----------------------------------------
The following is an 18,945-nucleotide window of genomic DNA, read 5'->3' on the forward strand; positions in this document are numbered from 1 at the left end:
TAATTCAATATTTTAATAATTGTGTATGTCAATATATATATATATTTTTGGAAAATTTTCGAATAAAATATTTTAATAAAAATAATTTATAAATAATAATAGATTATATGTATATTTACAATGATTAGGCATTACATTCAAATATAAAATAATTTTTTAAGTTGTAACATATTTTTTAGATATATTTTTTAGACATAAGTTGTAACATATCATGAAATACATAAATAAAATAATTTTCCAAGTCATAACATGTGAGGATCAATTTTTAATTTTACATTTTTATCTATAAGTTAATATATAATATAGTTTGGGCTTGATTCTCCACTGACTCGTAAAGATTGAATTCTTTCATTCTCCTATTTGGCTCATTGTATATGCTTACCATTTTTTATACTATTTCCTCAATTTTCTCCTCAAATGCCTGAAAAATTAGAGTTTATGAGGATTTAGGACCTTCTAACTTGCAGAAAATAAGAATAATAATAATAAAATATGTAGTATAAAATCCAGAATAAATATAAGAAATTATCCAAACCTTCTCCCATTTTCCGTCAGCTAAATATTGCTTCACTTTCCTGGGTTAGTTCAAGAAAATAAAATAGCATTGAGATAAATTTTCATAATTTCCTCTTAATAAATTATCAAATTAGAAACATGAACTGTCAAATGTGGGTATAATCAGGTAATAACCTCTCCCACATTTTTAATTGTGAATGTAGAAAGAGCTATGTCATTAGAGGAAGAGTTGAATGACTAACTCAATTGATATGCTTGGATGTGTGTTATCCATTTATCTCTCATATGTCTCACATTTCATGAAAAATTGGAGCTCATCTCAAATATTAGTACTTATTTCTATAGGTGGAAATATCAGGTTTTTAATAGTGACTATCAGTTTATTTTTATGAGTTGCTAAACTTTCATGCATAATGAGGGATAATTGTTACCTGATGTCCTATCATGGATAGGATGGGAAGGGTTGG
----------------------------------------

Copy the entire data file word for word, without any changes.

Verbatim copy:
The following is an 18,945-nucleotide window of genomic DNA, read 5'->3' on the forward strand; positions in this document are numbered from 1 at the left end:
TAATTCAATATTTTAATAATTGTGTATGTCAATATATATATATATTTTTGGAAAATTTTCGAATAAAATATTTTAATAAAAATAATTTATAAATAATAATAGATTATATGTATATTTACAATGATTAGGCATTACATTCAAATATAAAATAATTTTTTAAGTTGTAACATATTTTTTAGATATATTTTTTAGACATAAGTTGTAACATATCATGAAATACATAAATAAAATAATTTTCCAAGTCATAACATGTGAGGATCAATTTTTAATTTTACATTTTTATCTATAAGTTAATATATAATATAGTTTGGGCTTGATTCTCCACTGACTCGTAAAGATTGAATTCTTTCATTCTCCTATTTGGCTCATTGTATATGCTTACCATTTTTTATACTATTTCCTCAATTTTCTCCTCAAATGCCTGAAAAATTAGAGTTTATGAGGATTTAGGACCTTCTAACTTGCAGAAAATAAGAATAATAATAATAAAATATGTAGTATAAAATCCAGAATAAATATAAGAAATTATCCAAACCTTCTCCCATTTTCCGTCAGCTAAATATTGCTTCACTTTCCTGGGTTAGTTCAAGAAAATAAAATAGCATTGAGATAAATTTTCATAATTTCCTCTTAATAAATTATCAAATTAGAAACATGAACTGTCAAATGTGGGTATAATCAGGTAATAACCTCTCCCACATTTTTAATTGTGAATGTAGAAAGAGCTATGTCATTAGAGGAAGAGTTGAATGACTAACTCAATTGATATGCTTGGATGTGTGTTATCCATTTATCTCTCATATGTCTCACATTTCATGAAAAATTGGAGCTCATCTCAAATATTAGTACTTATTTCTATAGGTGGAAATATCAGGTTTTTAATAGTGACTATCAGTTTATTTTTATGAGTTGCTAAACTTTCATGCATAATGAGGGATAATTGTTACCTGATGTCCTATCATGGATAGGATGGGAAGGGTTGG